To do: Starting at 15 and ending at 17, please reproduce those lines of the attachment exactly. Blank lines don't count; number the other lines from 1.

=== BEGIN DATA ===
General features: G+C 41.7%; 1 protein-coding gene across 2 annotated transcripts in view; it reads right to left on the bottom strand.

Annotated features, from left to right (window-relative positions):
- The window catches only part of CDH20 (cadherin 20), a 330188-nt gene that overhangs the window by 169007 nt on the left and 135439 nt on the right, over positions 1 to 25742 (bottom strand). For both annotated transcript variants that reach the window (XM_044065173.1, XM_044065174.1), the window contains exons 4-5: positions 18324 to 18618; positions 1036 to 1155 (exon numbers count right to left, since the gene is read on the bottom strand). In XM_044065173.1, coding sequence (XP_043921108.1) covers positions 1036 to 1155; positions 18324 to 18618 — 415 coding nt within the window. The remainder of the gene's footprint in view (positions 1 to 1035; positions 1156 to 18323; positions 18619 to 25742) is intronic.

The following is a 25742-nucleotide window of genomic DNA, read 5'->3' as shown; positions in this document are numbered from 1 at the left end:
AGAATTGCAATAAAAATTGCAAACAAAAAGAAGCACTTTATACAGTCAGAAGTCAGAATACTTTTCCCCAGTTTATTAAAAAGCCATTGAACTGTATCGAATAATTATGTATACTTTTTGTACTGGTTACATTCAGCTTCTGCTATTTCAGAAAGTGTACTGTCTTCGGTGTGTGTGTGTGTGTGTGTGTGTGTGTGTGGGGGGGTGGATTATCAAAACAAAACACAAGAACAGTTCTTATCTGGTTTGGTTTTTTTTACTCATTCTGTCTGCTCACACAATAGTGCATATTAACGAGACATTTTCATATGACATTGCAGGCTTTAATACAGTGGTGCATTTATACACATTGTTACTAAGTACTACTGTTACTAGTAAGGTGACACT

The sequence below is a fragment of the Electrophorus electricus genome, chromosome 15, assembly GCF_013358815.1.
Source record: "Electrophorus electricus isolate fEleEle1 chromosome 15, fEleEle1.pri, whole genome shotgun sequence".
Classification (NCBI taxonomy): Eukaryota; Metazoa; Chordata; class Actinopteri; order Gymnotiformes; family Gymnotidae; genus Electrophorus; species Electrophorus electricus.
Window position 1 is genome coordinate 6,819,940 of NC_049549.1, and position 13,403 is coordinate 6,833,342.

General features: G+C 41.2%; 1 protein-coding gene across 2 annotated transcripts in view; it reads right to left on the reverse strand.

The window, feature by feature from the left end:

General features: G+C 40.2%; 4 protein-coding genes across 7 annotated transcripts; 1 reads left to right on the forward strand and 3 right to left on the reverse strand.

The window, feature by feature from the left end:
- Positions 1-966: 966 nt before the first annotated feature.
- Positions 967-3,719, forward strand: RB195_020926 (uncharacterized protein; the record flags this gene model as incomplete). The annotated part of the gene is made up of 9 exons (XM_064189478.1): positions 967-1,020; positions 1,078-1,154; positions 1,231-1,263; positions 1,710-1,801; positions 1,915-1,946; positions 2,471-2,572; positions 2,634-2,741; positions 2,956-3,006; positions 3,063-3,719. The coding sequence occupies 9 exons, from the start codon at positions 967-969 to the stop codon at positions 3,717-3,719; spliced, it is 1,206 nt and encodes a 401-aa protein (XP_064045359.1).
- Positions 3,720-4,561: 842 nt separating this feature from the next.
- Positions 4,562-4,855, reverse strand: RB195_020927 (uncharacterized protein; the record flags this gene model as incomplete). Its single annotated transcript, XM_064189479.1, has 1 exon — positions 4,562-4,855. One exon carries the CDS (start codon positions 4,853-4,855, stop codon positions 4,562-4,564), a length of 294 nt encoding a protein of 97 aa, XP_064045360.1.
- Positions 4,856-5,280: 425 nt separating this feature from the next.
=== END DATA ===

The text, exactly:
- Positions 967-3,719, forward strand: RB195_020926 (uncharacterized protein; the record flags this gene model as incomplete). The annotated part of the gene is made up of 9 exons (XM_064189478.1): positions 967-1,020; positions 1,078-1,154; positions 1,231-1,263; positions 1,710-1,801; positions 1,915-1,946; positions 2,471-2,572; positions 2,634-2,741; positions 2,956-3,006; positions 3,063-3,719. The coding sequence occupies 9 exons, from the start codon at positions 967-969 to the stop codon at positions 3,717-3,719; spliced, it is 1,206 nt and encodes a 401-aa protein (XP_064045359.1).
- Positions 3,720-4,561: 842 nt separating this feature from the next.
- Positions 4,562-4,855, reverse strand: RB195_020927 (uncharacterized protein; the record flags this gene model as incomplete). Its single annotated transcript, XM_064189479.1, has 1 exon — positions 4,562-4,855. One exon carries the CDS (start codon positions 4,853-4,855, stop codon positions 4,562-4,564), a length of 294 nt encoding a protein of 97 aa, XP_064045360.1.